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Research Papers

Hybrid Solar System for Decentralized Electric Power Generation and Storage

[+] Author and Article Information
Nico Hotz

Department of Mechanical Engineering and Materials Science,  Duke University, 303 Hudson Hall, P.O. Box 90300, Durham, NC 27708-0300nico.hotz@duke.edu

J. Sol. Energy Eng 134(4), 041010 (Sep 24, 2012) (8 pages) doi:10.1115/1.4007356 History: Received December 11, 2011; Revised July 20, 2012; Published September 21, 2012; Online September 24, 2012

The present study investigates the feasibility, efficiency, and system design of a hybrid solar system generating electric power for stationary applications such as residential buildings. The system is fed by methanol and combines methanol steam reforming and proton exchange membrane (PEM) fuel cells with solar collectors to generate the required heat for the steam reforming. The synergies of these technologies lead to a highly efficient system with significantly larger power densities compared to conventional systems and generate tremendous advantages in terms of installation and operation costs. The present investigation describes the entire proposed system and its components and presents first analytical, numerical, and experimental results of a larger project to prove the feasibility of such a system by analyzing first a bench test demonstrator generating around 10 W of electric power and finally a prototype for an entire single-family household. It is shown that the methanol-to-electricity efficiency of the entire system is above 50%.

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Copyright © 2012 by American Society of Mechanical Engineers
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Figures

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Figure 7

Schematic of exergy flow through the entire system. Unless noted otherwise, all values show the exergy transfer during an entire day in summer (units: kWh).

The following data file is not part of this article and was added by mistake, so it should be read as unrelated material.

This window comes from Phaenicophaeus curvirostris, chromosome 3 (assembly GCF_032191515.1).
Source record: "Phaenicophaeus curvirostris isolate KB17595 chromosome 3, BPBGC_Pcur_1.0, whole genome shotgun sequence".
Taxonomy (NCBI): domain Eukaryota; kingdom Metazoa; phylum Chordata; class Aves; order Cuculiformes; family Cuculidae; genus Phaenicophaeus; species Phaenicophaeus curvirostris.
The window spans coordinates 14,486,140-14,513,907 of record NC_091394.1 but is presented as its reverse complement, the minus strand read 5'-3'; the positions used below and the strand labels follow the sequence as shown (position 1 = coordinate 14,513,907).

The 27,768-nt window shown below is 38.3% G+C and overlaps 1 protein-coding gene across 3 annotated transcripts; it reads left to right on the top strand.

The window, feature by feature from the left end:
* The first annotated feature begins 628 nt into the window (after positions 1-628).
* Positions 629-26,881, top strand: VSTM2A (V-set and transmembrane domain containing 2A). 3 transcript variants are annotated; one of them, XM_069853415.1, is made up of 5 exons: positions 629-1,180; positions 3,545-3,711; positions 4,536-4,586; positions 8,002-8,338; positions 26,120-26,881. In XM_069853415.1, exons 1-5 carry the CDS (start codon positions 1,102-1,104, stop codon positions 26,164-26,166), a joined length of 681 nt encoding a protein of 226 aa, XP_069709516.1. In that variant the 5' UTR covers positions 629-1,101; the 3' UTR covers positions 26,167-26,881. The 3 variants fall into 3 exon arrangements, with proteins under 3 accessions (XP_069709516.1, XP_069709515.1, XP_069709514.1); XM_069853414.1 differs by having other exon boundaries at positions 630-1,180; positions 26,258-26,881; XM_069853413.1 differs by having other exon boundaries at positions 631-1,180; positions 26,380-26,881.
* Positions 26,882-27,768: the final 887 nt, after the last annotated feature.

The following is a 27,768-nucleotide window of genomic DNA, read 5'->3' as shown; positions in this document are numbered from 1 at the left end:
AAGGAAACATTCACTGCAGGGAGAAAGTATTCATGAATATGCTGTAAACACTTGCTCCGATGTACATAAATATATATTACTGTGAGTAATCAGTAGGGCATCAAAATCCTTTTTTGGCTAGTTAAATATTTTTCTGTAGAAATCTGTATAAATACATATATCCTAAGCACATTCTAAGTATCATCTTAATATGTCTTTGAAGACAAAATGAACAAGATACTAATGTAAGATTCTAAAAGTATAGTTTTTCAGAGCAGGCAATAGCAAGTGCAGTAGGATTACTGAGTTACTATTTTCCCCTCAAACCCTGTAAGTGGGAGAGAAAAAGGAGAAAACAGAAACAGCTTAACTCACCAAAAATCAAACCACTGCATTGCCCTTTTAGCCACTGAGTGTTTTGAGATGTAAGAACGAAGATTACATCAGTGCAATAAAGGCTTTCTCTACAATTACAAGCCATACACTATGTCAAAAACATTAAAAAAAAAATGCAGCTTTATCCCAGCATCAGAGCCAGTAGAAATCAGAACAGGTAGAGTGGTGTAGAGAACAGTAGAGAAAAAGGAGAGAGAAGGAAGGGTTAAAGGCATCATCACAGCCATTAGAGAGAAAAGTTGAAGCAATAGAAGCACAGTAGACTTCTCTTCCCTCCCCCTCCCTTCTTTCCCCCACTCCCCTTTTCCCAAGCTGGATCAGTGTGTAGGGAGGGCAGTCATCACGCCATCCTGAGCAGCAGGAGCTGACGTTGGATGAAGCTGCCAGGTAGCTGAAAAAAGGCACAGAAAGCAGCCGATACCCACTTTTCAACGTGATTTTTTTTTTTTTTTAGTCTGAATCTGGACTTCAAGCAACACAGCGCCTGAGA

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Figure 1

Schematic of the hybrid solar-powered system

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Figure 2

Schematic of the hybrid reformer with integrated catalyst

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Figure 3

Reformer efficiency depending on the solar irradiation (200–1000 W/m2 ) for inlet flow rates varying from 0.19 to 15.1 mg/s methanol input per gram of catalyst

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Figure 4

Reforming efficiency, reformer temperature, and CO mole fraction of product gas depending on the solar irradiation (200–1000 W/m2 ) for inlet flow rates varying from 0.19 to 15.1 mg/s methanol input per gram of catalyst

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Figure 5

Daily distribution of electric power load, electric output by the fuel cell, and generated hydrogen for a single-family household during an average day in summer in central California

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Figure 6

Volumetric flow rates, electric power, and specifications of system components for single-family system in summer. Values for flow rates and electric power are shown as averages and (in parentheses) as maximum per hour. The averages are calculated for 11 h of sunshine (evaporator to PROX), 8 h of compressor operation, 16 h of discharging of the gas tank, and 24 h of fuel cell operation.

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